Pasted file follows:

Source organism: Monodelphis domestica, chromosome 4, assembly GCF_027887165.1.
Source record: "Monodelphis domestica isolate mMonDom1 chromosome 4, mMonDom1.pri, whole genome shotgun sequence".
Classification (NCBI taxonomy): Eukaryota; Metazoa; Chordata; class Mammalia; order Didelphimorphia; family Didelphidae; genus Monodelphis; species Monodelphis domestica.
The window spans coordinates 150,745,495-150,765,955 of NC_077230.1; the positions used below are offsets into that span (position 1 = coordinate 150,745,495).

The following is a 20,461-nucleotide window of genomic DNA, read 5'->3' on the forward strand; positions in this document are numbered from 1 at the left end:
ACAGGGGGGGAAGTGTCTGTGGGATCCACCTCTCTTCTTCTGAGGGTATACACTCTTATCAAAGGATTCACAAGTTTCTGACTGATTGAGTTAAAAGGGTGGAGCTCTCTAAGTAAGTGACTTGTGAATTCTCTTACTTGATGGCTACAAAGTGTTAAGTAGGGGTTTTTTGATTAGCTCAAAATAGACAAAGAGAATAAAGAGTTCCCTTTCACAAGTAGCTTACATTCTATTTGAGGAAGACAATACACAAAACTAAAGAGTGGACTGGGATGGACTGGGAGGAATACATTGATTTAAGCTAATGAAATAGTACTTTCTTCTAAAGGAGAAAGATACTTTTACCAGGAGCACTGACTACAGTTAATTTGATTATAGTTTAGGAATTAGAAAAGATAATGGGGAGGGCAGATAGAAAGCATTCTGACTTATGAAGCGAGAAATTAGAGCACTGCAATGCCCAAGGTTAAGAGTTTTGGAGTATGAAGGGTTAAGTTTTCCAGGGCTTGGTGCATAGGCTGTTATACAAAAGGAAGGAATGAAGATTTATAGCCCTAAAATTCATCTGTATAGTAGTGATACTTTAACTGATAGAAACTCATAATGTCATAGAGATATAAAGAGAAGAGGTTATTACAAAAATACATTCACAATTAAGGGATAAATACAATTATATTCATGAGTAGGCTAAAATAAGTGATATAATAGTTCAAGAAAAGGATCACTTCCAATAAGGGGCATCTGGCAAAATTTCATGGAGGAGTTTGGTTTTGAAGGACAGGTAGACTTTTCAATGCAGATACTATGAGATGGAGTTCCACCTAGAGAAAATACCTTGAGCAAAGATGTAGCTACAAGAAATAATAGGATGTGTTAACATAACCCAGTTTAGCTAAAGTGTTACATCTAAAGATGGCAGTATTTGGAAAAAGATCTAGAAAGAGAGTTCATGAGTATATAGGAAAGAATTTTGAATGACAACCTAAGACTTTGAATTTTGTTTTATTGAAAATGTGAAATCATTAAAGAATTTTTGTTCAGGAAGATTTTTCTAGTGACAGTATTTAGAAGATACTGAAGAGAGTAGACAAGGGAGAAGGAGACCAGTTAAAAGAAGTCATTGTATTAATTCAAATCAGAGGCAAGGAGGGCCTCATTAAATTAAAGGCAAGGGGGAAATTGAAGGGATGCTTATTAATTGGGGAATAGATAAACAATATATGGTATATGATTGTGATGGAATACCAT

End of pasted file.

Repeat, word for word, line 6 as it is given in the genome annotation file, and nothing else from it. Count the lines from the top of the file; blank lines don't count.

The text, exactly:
ACAGGGGGGGAAGTGTCTGTGGGATCCACCTCTCTTCTTCTGAGGGTATACACTCTTATCAAAGGATTCACAAGTTTCTGACTGATTGAGTTAAAAGGGTGGAGCTCTCTAAGTAAGTGACTTGTGAATTCTCTTACTTGATGGCTACAAAGTGTTAAGTAGGGGTTTTTTGATTAGCTCAAAATAGACAAAGAGAATAAAGAGTTCCCTTTCACAAGTAGCTTACATTCTATTTGAGGAAGACAATACACAAAACTAAAGAGTGGACTGGGATGGACTGGGAGGAATACATTGATTTAAGCTAATGAAATAGTACTTTCTTCTAAAGGAGAAAGATACTTTTACCAGGAGCACTGACTACAGTTAATTTGATTATAGTTTAGGAATTAGAAAAGATAATGGGGAGGGCAGATAGAAAGCATTCTGACTTATGAAGCGAGAAATTAGAGCACTGCAATGCCCAAGGTTAAGAGTTTTGGAGTATGAAGGGTTAAGTTTTCCAGGGCTTGGTGCATAGGCTGTTATACAAAAGGAAGGAATGAAGATTTATAGCCCTAAAATTCATCTGTATAGTAGTGATACTTTAACTGATAGAAACTCATAATGTCATAGAGATATAAAGAGAAGAGGTTATTACAAAAATACATTCACAATTAAGGGATAAATACAATTATATTCATGAGTAGGCTAAAATAAGTGATATAATAGTTCAAGAAAAGGATCACTTCCAATAAGGGGCATCTGGCAAAATTTCATGGAGGAGTTTGGTTTTGAAGGACAGGTAGACTTTTCAATGCAGATACTATGAGATGGAGTTCCACCTAGAGAAAATACCTTGAGCAAAGATGTAGCTACAAGAAATAATAGGATGTGTTAACATAACCCAGTTTAGCTAAAGTGTTACATCTAAAGATGGCAGTATTTGGAAAAAGATCTAGAAAGAGAGTTCATGAGTATATAGGAAAGAATTTTGAATGACAACCTAAGACTTTGAATTTTGTTTTATTGAAAATGTGAAATCATTAAAGAATTTTTGTTCAGGAAGATTTTTCTAGTGACAGTATTTAGAAGATACTGAAGAGAGTAGACAAGGGAGAAGGAGACCAGTTAAAAGAAGTCATTGTATTAATTCAAATCAGAGGCAAGGAGGGCCTCATTAAATTAAAGGCAAGGGGGAAATTGAAGGGATGCTTATTAATTGGGGAATAGATAAACAATATATGGTATATGATTGTGATGGAATACCAT